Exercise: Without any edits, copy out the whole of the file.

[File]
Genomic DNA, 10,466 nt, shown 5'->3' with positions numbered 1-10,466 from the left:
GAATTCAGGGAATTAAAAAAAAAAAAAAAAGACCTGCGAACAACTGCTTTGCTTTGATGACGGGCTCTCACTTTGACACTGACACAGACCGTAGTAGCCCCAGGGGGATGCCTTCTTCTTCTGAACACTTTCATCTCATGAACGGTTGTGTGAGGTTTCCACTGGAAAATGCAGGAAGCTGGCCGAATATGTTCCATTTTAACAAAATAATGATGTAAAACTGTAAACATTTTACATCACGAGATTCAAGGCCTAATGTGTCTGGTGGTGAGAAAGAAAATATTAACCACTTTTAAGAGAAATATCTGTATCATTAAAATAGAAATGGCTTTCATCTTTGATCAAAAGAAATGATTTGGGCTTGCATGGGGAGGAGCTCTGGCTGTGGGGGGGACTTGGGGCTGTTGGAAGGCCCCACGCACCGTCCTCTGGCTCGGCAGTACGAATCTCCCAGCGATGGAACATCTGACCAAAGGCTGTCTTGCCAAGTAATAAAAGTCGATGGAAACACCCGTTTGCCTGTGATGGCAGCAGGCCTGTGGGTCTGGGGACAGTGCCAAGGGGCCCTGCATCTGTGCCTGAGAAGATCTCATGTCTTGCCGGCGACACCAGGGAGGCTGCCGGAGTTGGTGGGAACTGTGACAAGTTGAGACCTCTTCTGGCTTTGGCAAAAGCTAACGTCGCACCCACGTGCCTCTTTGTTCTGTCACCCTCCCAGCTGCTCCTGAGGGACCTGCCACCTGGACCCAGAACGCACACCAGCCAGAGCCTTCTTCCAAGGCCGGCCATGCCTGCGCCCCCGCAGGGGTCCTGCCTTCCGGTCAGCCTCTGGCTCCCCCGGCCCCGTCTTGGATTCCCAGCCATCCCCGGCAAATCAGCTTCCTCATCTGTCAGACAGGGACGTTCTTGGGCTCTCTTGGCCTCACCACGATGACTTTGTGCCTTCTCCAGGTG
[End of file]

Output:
Genomic DNA, 10,466 nt, shown 5'->3' with positions numbered 1-10,466 from the left:
GAATTCAGGGAATTAAAAAAAAAAAAAAAAGACCTGCGAACAACTGCTTTGCTTTGATGACGGGCTCTCACTTTGACACTGACACAGACCGTAGTAGCCCCAGGGGGATGCCTTCTTCTTCTGAACACTTTCATCTCATGAACGGTTGTGTGAGGTTTCCACTGGAAAATGCAGGAAGCTGGCCGAATATGTTCCATTTTAACAAAATAATGATGTAAAACTGTAAACATTTTACATCACGAGATTCAAGGCCTAATGTGTCTGGTGGTGAGAAAGAAAATATTAACCACTTTTAAGAGAAATATCTGTATCATTAAAATAGAAATGGCTTTCATCTTTGATCAAAAGAAATGATTTGGGCTTGCATGGGGAGGAGCTCTGGCTGTGGGGGGGACTTGGGGCTGTTGGAAGGCCCCACGCACCGTCCTCTGGCTCGGCAGTACGAATCTCCCAGCGATGGAACATCTGACCAAAGGCTGTCTTGCCAAGTAATAAAAGTCGATGGAAACACCCGTTTGCCTGTGATGGCAGCAGGCCTGTGGGTCTGGGGACAGTGCCAAGGGGCCCTGCATCTGTGCCTGAGAAGATCTCATGTCTTGCCGGCGACACCAGGGAGGCTGCCGGAGTTGGTGGGAACTGTGACAAGTTGAGACCTCTTCTGGCTTTGGCAAAAGCTAACGTCGCACCCACGTGCCTCTTTGTTCTGTCACCCTCCCAGCTGCTCCTGAGGGACCTGCCACCTGGACCCAGAACGCACACCAGCCAGAGCCTTCTTCCAAGGCCGGCCATGCCTGCGCCCCCGCAGGGGTCCTGCCTTCCGGTCAGCCTCTGGCTCCCCCGGCCCCGTCTTGGATTCCCAGCCATCCCCGGCAAATCAGCTTCCTCATCTGTCAGACAGGGACGTTCTTGGGCTCTCTTGGCCTCACCACGATGACTTTGTGCCTTCTCCAGGTG